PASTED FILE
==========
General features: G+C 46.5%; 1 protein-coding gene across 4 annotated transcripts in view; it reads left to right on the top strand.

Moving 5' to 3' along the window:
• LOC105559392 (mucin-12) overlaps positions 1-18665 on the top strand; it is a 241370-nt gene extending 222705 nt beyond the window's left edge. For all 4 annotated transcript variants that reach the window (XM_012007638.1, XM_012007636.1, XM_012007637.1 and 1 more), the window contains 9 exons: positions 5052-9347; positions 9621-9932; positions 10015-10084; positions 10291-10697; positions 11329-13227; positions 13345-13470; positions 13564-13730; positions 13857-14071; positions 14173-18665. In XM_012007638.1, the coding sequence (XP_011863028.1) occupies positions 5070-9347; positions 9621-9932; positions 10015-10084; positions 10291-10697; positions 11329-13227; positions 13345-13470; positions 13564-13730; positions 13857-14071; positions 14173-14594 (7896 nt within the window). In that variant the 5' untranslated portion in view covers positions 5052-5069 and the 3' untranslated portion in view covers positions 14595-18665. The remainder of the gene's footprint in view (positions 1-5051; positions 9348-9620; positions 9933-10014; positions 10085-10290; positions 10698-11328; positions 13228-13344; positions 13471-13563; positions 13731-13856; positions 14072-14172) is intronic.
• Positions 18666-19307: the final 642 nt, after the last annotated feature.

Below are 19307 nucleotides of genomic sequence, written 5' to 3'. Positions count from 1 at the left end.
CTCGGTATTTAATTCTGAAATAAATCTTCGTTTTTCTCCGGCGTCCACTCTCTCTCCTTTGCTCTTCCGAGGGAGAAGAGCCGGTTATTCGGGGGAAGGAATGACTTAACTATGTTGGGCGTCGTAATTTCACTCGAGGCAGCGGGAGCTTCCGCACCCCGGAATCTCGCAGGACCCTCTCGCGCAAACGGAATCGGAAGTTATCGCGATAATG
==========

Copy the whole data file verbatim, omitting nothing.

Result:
General features: G+C 46.5%; 1 protein-coding gene across 4 annotated transcripts in view; it reads left to right on the top strand.

Moving 5' to 3' along the window:
• LOC105559392 (mucin-12) overlaps positions 1-18665 on the top strand; it is a 241370-nt gene extending 222705 nt beyond the window's left edge. For all 4 annotated transcript variants that reach the window (XM_012007638.1, XM_012007636.1, XM_012007637.1 and 1 more), the window contains 9 exons: positions 5052-9347; positions 9621-9932; positions 10015-10084; positions 10291-10697; positions 11329-13227; positions 13345-13470; positions 13564-13730; positions 13857-14071; positions 14173-18665. In XM_012007638.1, the coding sequence (XP_011863028.1) occupies positions 5070-9347; positions 9621-9932; positions 10015-10084; positions 10291-10697; positions 11329-13227; positions 13345-13470; positions 13564-13730; positions 13857-14071; positions 14173-14594 (7896 nt within the window). In that variant the 5' untranslated portion in view covers positions 5052-5069 and the 3' untranslated portion in view covers positions 14595-18665. The remainder of the gene's footprint in view (positions 1-5051; positions 9348-9620; positions 9933-10014; positions 10085-10290; positions 10698-11328; positions 13228-13344; positions 13471-13563; positions 13731-13856; positions 14072-14172) is intronic.
• Positions 18666-19307: the final 642 nt, after the last annotated feature.

Below are 19307 nucleotides of genomic sequence, written 5' to 3'. Positions count from 1 at the left end.
CTCGGTATTTAATTCTGAAATAAATCTTCGTTTTTCTCCGGCGTCCACTCTCTCTCCTTTGCTCTTCCGAGGGAGAAGAGCCGGTTATTCGGGGGAAGGAATGACTTAACTATGTTGGGCGTCGTAATTTCACTCGAGGCAGCGGGAGCTTCCGCACCCCGGAATCTCGCAGGACCCTCTCGCGCAAACGGAATCGGAAGTTATCGCGATAATG